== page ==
DMA shines spotlight on student art

Nnenna Nchege, Staff Writer

After the halls have emptied and students have begun to unwind from the school day, many of the art students file into the place that allows them to express themselves freely. With choices of media ranging from stone carving to ball point pen and through the use of personal experiences, eight students created pieces to be shown in the Dallas Museum of Art, or DMA, as part of their Young Masters exhibition.

The eight students, comprised of seniors Taite-Lynn Borozny, Katie Felton, Tad Greenwald, Lindsey Hammond, Carly Johnson, Anna Redman, Elijah Ruhala, and Emma Wigginton, make up about 15 percent of the select 54 students from across the Metroplex.

“Having my work displayed in a professional setting is an amazing opportunity because it allows my work to be viewed and commented on by so many more people,” Johnson said. “It’s unbelievable to me that my work will be showcased in the same museum that countless famous artists have their work displayed. I’m very honored to have my work selected for the Young Masters Exhibition, and I’m very proud of everyone who received this incredible recognition.”

This is the second straight year for the school to have eight students selected. Borozny and Greenwald had their work exhibited last year as well. It’s the seventh consecutive year for LHS students to be featured in the exhibition.

The exhibition, which will take place Feb. 24 through April 15, is overseen by one of the DMA curators and the chief reader for AP studio art. One hundred and twenty-six works were selected for the preliminary round from over 560 submissions. The selection ended with 54 studio artworks chosen to be showcased in the DMA Concourse Gallery. The 54 studio art works are comprised of 40 drawing/2-D works and 14 3-D works. There are also four art history essays and six music theory compositions.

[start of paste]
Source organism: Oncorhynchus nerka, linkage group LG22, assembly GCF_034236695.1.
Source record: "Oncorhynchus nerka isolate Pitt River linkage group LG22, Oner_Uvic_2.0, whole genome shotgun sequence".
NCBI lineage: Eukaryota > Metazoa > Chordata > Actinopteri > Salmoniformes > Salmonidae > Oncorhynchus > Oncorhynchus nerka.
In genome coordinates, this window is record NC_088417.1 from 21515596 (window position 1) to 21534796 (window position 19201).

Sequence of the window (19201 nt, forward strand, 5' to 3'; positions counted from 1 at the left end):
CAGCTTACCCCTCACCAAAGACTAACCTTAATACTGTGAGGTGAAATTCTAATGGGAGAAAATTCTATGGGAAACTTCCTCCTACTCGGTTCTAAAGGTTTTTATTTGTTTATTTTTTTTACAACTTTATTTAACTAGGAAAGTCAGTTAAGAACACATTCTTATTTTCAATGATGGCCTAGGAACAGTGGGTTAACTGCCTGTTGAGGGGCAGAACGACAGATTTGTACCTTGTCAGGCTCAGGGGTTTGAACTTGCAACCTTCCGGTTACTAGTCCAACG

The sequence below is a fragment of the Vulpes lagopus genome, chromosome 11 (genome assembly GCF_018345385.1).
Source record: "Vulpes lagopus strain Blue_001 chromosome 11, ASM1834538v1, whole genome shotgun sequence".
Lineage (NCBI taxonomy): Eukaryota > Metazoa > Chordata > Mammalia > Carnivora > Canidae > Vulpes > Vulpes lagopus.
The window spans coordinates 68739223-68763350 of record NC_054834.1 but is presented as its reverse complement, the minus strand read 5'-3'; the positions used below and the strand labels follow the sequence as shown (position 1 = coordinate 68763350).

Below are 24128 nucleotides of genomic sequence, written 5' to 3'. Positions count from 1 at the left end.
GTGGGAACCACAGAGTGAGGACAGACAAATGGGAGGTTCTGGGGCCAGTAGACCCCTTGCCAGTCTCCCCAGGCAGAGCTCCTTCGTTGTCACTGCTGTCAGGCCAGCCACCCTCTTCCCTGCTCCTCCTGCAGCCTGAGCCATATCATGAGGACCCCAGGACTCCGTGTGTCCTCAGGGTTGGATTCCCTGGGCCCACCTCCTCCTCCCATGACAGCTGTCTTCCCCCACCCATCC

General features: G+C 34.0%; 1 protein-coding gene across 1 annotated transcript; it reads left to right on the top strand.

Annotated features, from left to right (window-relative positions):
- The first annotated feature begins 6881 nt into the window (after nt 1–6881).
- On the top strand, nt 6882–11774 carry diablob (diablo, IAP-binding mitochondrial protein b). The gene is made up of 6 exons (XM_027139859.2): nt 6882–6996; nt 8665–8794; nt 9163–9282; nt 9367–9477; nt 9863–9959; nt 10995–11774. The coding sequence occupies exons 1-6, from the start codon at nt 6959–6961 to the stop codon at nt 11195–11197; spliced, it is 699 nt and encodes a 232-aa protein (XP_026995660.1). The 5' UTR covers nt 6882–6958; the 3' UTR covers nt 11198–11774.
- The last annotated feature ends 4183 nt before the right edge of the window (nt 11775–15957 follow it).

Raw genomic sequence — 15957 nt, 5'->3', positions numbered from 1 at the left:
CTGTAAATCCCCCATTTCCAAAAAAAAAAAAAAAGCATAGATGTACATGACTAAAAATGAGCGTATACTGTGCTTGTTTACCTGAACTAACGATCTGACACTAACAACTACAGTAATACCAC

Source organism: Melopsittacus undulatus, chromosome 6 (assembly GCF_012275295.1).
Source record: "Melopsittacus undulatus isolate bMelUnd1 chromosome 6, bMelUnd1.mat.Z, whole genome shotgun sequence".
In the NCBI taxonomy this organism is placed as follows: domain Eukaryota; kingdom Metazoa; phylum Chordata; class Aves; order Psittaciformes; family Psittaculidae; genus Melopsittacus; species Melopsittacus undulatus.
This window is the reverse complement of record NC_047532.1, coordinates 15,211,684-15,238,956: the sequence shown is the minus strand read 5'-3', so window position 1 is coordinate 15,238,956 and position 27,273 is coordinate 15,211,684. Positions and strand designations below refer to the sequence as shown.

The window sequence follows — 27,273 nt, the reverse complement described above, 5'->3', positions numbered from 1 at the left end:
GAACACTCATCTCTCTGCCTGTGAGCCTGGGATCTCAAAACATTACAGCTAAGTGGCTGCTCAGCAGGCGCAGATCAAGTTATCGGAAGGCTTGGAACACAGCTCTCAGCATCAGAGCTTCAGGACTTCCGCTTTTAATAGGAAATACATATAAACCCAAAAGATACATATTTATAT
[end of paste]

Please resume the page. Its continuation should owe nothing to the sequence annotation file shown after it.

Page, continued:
“The show is really meant to highlight literally the work that is the highest of highest points because the students are already going to high performing schools, and they’re already creating great work, but then it’s settled down and down until it has 54 pieces,” McCasland said.

Johnson, whose 2-D “Johnson’s Home Theater” piece is being featured in the exhibition, attributes her success to the high school art program.

“From the time I was very young, I was always interested in art, constantly drawing and painting,” Johnson said. “However, it wasn’t until I reached high school that I truly had access to the tools and guidance I needed in order to decide to pursue a career in the visual arts field. Without experiencing critiques from my classmates and professional guidance from my incredible teacher, my work would not be where it is today.”

Many of the students selected for Young Masters plan on furthering their art career after high school.

“Art is something I take great pride in,” Ruhala said. “It’s always been a form of expression that felt so natural to me. I can discuss things through my work that I struggle to communicate through words alone, which is why I value it so highly.”